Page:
Friday, 25 November 2011

Eurozone crisis – analysis of causes and consequences (part 4)

The final part of the eurozone causes and consequences analysis deals with the outcomes of the sovereign debt crisis and how it now threatens to spread contagion back to the rest of Western world and undermine the current sluggish recovery. 

The summary and suggestions on the eurozone sovereign crisis and the critique of the policymakers responses were analyzed on this blog previously and can be found here and here

What were the outcomes?

Italian bond yields. Source: Bloomberg 
In the last year every peripheral eurozone government was kicked out of office. Portugal and Ireland changed governments earlier in the year, Italy and Greece most recently got technocratic governments, while Spain held elections this Sunday and saw the victory of the conservatives announcing cuts and fiscal responsibility. The political implication of the crisis was huge, and naturally the politicians needed to pay the price. Governments such as Italy’s Silvio Berlusconi who managed to avoid being removed from office for a decade (apart from a brief 2 year period) has finally seen his political career finished. It wasn’t the corruption or reckless behaviour, it was the European bond markets that brought down the peripheral governments. And the very same bond markets are threatening future recovery and the  existence of the eurozone and its currency. 

The bond yield spreads in the eurozone have been relentless in punishing incompetent governments and they were right to do so. The governments failed to adopt necessary reforms and were thus removed from office. They were supposed to restore investor confidence and set a stage for economic growth. In stead they lacked a proper soulution and were avoiding the necessary reforms afraid of losing popular support. On the other hand, The ECB refused to act as lender of last resort as it insists it cannot replace the governments in restoring investor confidence. The markets reacted as they should have - via rising bond yields.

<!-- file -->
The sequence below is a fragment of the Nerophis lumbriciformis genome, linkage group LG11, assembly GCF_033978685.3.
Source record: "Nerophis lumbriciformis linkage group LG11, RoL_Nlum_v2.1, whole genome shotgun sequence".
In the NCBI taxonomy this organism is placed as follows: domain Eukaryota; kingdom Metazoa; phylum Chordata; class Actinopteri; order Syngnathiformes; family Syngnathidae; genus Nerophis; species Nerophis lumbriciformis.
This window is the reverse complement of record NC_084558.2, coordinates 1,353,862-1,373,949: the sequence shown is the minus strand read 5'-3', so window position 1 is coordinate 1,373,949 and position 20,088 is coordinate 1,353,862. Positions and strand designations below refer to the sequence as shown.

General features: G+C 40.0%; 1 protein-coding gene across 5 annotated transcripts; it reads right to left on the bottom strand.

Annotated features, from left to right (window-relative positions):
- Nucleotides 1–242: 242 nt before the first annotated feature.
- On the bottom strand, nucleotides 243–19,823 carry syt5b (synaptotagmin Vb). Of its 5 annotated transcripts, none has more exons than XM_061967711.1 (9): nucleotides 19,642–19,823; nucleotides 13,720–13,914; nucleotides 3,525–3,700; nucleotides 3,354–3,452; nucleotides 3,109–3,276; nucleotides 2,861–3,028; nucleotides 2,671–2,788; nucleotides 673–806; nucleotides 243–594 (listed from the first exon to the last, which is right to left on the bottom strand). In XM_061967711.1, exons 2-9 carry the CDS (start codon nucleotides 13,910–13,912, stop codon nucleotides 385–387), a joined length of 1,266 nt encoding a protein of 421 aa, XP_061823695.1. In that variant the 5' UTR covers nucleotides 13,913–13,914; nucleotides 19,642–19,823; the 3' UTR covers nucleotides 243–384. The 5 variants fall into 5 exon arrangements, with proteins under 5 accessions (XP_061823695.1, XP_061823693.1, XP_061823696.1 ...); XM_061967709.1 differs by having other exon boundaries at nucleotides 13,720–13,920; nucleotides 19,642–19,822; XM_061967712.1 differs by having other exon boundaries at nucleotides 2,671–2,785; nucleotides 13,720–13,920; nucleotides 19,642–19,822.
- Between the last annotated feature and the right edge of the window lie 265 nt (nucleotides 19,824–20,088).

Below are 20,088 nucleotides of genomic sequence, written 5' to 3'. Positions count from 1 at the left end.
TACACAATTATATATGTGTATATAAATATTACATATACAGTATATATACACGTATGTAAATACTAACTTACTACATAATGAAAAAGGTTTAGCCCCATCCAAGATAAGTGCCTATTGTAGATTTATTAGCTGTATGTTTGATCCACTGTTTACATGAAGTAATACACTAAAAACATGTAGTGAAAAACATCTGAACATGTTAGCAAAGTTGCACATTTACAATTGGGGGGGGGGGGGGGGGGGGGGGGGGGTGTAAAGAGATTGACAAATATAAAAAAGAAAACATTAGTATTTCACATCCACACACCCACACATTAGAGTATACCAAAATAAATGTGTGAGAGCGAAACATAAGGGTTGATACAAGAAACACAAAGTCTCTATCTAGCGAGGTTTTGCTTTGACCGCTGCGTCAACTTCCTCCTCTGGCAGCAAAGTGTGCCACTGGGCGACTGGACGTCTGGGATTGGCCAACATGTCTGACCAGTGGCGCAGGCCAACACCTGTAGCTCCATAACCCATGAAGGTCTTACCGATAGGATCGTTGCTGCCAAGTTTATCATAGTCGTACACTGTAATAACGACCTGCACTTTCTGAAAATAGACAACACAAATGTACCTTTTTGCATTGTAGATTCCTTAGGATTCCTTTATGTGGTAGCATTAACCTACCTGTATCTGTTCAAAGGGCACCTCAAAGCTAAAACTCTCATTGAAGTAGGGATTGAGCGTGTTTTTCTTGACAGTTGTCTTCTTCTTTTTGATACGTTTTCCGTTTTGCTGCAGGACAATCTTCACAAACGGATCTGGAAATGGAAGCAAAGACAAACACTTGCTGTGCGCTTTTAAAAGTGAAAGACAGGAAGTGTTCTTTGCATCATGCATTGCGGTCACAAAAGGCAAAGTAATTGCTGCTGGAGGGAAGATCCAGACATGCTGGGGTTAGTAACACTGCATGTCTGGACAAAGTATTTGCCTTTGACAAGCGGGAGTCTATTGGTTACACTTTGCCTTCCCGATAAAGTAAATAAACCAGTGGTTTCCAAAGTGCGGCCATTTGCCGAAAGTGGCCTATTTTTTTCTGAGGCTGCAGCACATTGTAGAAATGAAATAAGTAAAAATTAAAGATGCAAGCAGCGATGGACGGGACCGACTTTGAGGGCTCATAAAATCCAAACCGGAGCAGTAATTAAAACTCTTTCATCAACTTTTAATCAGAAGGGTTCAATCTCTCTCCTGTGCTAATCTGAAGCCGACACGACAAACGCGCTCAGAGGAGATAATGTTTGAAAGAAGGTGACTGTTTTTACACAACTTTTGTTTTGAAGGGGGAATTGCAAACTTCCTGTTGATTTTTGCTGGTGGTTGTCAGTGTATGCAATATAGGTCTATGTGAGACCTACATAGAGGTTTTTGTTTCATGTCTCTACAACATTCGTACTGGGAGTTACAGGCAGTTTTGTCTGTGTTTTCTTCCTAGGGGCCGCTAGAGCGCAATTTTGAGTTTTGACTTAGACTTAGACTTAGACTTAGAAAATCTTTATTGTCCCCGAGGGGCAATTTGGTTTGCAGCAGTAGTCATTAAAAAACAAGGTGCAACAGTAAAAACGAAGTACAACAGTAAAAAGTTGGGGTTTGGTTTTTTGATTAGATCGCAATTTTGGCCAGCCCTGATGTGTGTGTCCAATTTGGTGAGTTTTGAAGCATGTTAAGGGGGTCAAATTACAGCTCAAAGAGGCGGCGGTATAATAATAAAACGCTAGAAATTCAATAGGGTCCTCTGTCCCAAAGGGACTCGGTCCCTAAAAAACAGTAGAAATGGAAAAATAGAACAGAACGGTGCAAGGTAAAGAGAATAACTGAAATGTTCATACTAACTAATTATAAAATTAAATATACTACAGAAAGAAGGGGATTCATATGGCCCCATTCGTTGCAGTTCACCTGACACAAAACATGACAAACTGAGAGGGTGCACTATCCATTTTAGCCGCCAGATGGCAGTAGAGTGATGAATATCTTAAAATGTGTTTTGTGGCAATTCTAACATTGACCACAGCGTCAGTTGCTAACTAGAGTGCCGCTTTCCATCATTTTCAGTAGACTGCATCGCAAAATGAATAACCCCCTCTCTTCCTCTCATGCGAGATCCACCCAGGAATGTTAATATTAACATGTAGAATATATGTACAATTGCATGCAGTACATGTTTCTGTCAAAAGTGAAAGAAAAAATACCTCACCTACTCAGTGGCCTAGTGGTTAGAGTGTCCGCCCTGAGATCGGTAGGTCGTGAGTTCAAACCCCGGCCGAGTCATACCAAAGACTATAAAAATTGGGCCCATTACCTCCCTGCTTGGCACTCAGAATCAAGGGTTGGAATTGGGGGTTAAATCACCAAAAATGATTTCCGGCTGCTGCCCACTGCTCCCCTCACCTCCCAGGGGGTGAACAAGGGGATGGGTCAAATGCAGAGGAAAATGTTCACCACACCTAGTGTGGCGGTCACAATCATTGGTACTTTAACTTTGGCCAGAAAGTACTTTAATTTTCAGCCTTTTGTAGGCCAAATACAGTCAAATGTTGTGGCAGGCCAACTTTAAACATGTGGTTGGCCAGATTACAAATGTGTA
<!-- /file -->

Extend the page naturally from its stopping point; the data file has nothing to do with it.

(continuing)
Higher bond yields (or spreads over the German bonds) simply reflect unsustainable public finances of its issuers. Investors don’t believe that the issuer will be able to service its liabilities in the short run and the costs of borrowing rises. The real danger is when the bond yield spread rises above 500 basis points. This implies higher costs for debt holders in the form of margin requirements (collateral payments made when bond prices fall) and could lead to a further cycle of higher and higher yields. This is what happened to Ireland before its bonds were given a “junk” investment grade.

Italy has already jumped through that spread and Spain is close enough. The danger is higher and higher costs of borrowing and more illiquidity for these countries that will inevitably lead to their insolvency. 



Double dip?